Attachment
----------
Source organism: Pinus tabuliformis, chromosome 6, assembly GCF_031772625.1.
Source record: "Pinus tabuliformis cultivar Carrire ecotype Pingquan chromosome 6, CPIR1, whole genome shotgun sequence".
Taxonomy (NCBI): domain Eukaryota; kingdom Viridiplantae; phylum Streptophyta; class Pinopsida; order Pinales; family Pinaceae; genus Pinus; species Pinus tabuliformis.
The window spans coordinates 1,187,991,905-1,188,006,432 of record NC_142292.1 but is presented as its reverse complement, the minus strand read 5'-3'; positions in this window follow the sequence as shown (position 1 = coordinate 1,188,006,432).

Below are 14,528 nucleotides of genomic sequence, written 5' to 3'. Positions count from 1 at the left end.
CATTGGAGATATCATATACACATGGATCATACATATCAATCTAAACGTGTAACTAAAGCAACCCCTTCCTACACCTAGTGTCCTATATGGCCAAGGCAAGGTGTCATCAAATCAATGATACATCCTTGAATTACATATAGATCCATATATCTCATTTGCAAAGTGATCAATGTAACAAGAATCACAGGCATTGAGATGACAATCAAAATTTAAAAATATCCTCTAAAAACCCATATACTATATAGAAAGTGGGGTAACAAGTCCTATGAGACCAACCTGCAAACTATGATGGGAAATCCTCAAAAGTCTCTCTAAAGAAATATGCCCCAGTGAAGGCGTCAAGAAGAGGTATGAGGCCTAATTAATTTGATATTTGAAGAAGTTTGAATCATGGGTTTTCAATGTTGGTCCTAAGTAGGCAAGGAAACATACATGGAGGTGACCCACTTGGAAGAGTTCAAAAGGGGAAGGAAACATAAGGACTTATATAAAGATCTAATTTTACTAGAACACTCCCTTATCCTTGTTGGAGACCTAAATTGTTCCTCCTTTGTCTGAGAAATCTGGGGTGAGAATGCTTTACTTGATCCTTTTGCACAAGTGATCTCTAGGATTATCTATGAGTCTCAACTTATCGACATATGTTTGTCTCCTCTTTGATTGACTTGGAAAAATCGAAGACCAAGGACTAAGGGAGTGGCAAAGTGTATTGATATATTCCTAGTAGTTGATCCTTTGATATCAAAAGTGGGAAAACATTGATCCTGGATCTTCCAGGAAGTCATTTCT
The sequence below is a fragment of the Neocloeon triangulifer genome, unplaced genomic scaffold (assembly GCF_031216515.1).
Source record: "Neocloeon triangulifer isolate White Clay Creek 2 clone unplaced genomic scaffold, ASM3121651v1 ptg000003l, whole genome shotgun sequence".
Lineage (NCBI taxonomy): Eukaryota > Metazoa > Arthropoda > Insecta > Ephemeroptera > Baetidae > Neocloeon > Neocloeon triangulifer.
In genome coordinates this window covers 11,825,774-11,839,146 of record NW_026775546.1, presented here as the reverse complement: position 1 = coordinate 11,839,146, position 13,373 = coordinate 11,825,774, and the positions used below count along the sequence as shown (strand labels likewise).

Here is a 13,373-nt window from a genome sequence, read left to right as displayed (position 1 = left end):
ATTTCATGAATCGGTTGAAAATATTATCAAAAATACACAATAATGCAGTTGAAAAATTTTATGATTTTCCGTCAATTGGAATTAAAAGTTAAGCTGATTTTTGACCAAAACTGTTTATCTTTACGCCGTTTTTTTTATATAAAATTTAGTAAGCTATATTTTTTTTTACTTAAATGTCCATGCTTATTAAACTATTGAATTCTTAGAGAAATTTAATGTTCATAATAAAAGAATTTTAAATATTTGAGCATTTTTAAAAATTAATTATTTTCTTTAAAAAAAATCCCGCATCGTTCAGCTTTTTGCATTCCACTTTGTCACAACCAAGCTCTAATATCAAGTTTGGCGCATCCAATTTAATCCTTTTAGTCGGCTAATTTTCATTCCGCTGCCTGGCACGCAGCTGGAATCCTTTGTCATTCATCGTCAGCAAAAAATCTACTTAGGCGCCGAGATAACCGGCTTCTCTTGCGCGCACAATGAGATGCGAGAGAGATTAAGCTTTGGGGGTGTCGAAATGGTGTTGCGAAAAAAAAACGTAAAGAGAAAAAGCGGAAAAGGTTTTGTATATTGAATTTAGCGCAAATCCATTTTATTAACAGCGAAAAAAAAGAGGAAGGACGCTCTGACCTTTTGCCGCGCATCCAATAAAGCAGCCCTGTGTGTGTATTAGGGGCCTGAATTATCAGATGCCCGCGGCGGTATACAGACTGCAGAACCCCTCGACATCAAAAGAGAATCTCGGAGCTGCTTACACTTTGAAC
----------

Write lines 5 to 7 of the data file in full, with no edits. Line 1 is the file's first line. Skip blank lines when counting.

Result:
Below are 14,528 nucleotides of genomic sequence, written 5' to 3'. Positions count from 1 at the left end.
CATTGGAGATATCATATACACATGGATCATACATATCAATCTAAACGTGTAACTAAAGCAACCCCTTCCTACACCTAGTGTCCTATATGGCCAAGGCAAGGTGTCATCAAATCAATGATACATCCTTGAATTACATATAGATCCATATATCTCATTTGCAAAGTGATCAATGTAACAAGAATCACAGGCATTGAGATGACAATCAAAATTTAAAAATATCCTCTAAAAACCCATATACTATATAGAAAGTGGGGTAACAAGTCCTATGAGACCAACCTGCAAACTATGATGGGAAATCCTCAAAAGTCTCTCTAAAGAAATATGCCCCAGTGAAGGCGTCAAGAAGAGGTATGAGGCCTAATTAATTTGATATTTGAAGAAGTTTGAATCATGGGTTTTCAATGTTGGTCCTAAGTAGGCAAGGAAACATACATGGAGGTGACCCACTTGGAAGAGTTCAAAAGGGGAAGGAAACATAAGGACTTATATAAAGATCTAATTTTACTAGAACACTCCCTTATCCTTGTTGGAGACCTAAATTGTTCCTCCTTTGTCTGAGAAATCTGGGGTGAGAATGCTTTACTTGATCCTTTTGCACAAGTGATCTCTAGGATTATCTATGAGTCTCAACTTATCGACATATGTTTGTCTCCTCTTTGATTGACTTGGAAAAATCGAAGACCAAGGACTAAGGGAGTGGCAAAGTGTATTGATATATTCCTAGTAGTTGATCCTTTGATATCAAAAGTGGGAAAACATTGATCCTGGATCTTCCAGGAAGTCATTTCT
The sequence below is a fragment of the Neocloeon triangulifer genome, unplaced genomic scaffold (assembly GCF_031216515.1).